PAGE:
Scores: 3 = "significantly associated," 2 = "moderately associated," and 1 = "minimally associated."
Scientific Name Common Name Score
Amerorchis rotundifolia Round-leaved Orchis 3
Calypso bulbosa Calypso Orchid 3
Carex capillaris Hair-like Sedge 2
Cypripedium arietinum Ram's-head Lady's-slipper 3
Cypripedium parviflorum var. makasin Northern Yellow Lady's-slipper 3
Equisetum palustre Marsh Horsetail 1
Galium brevipes Swamp Bedstraw 2
Geum macrophyllum var. perincisum Large-leaved Avens 2
Gymnocarpium robertianum Limestone Oak Fern 3
Listera convallarioides Broad-leaved Twayblade 1
Malaxis monophyllos var. brachypoda White Adder's-mouth 3
Menegazzia terebrata Treeflute 3
Platanthera hookeri Hooker's Orchid 1
Polemonium occidentale ssp. lacustre Western Jacob's Ladder 3
Pseudocyphellaria crocata Yellow Specklebelly 2
Ranunculus lapponicus Lapland Buttercup 3
Vaccinium vitis-idaea Mountain Cranberry 1
Valeriana uliginosa Marsh Valerian 3

Landscapes

The following Ecological Landscapes have the best opportunities to manage for Northern Wet-mesic Forest, based on the Ecological Landscapes of Wisconsin Handbook.


Map of the Ecological Landscapes of Wisconsin.


Major (3 on map)
A major opportunity for sustaining the natural community in the Ecological Landscape exists, either because many significant occurrences of the natural community have been recorded in the landscape or major restoration activities are likely to be successful maintaining the community's composition, structure, and ecological function over a longer period of time.

Important (2 on map)
Although the natural community does not occur extensively or commonly in the Ecological Landscape, one to several occurrences do occur and are important in sustaining the community in the state. In some cases, important opportunities may exist because the natural community may be restricted to just one or a few Ecological Landscapes within the state and there may be a lack of opportunities elsewhere.

Present (1 on map)
The natural community occurs in the Ecological Landscape, but better management opportunities appear to exist in other parts of the state.

Threats/Actions

Wisconsin Wildlife Action Plan graphic

What are conservation actions?

Conservation actions respond to issues or threats, which adversely affect species of greatest conservation need (SGCN) or their habitats. Besides actions such as restoring wetlands or planting resilient tree species in northern communities, research, surveys and monitoring are also among conservation actions described in the WWAP because lack of information can threaten our ability to successfully preserve and care for natural resources.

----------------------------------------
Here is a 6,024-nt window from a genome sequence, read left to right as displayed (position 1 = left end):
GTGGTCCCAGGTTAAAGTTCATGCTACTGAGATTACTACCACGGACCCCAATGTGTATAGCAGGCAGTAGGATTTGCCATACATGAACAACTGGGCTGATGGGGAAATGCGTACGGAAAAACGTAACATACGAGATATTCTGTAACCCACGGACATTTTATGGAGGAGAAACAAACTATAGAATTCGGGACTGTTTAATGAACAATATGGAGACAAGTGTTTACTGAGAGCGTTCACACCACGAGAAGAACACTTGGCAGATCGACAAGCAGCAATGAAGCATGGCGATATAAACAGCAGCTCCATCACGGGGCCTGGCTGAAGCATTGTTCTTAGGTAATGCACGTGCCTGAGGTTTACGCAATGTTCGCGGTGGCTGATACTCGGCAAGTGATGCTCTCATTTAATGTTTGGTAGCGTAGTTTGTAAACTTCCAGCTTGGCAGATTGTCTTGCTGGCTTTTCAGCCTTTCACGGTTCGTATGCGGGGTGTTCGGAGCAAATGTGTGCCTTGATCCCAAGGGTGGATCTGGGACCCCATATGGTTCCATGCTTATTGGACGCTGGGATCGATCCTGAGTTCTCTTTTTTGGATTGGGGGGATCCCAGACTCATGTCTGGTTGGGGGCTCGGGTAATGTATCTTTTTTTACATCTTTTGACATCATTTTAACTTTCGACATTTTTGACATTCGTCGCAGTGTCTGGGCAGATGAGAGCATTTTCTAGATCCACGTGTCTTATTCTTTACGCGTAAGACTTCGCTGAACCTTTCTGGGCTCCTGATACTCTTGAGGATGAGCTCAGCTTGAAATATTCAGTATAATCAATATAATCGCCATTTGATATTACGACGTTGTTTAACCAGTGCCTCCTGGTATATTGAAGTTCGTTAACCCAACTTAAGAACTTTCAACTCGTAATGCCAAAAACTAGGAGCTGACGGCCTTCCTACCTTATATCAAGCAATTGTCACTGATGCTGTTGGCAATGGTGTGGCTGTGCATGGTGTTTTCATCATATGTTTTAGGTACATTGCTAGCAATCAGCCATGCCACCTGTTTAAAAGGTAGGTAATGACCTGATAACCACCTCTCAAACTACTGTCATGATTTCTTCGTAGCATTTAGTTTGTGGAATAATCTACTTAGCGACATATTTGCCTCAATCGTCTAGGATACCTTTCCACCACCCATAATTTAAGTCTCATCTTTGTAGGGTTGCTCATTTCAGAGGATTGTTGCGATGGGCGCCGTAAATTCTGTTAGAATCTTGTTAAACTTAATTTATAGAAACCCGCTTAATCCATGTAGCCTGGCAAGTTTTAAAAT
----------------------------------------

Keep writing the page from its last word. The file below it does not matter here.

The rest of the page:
Threats/issues and conservations actions for natural communities

Considerations

The following are additional considerations for Northern Wet-mesic Forest in Ecological Landscapes with opportunities for protection, restoration, and/or management. For more information, see the Wildlife Action Plan.

Central Lake Michigan Coastal

Local abundances of cedar-dominated forest occurred historically, associated with the Niagara Escarpment in the northeastern portion of this Ecological Landscape. Extensive land development has reduced the abundance of this type, and restricted opportunities for conservation.

Forest Transition

Historically, cedar forest was rare here; what there was occurred mostly in the eastern part of the Ecological Landscape in what is now the Chequamegon-Nicolet National Forest and on the Menominee Reservation.

North Central Forest

Sites on the Chequamegon-Nicolet National Forest are often found in wetlands fed by nutrient-enriched groundwater, including areas between drumlins on loamy till soils. Popple River Cedars and Jones Swamp in the Nicolet National Forest feature cedar-dominated forests. In the North Central Forest, much of the type has been converted, or is converting to other types, and restoration methods are lacking. Over the long term, opportunities for restoration in this landscape are high because of the abundance of forested lands and the extent of public ownership.

Northeast Sands

The combination of glacial outwash sands and alkaline groundwater make this a significant landscape for this type. Examples include Miscauno Cedars State Natural Area (Marinette County), Waupee Lake Research Natural Area (Oconto County, on the Chequamegon-Nicolet National Forest), and Brazeau Swamp (Marinette County Forest). Several of the largest and least disturbed stands known from the upper Midwest occur on tribal reservation lands.

Northern Highland

Only a few occurrences of this type are known from this Ecological Landscape, but several of them are exceptional for their size, the mosaic of associated communities, and very high plant and animal diversity. These include Toy Lake Swamp and Rice Creek Cedars and Fen (proposed State Natural Areas in Vilas County), and Trout Lake Conifer Swamp State Natural Area (Vilas County).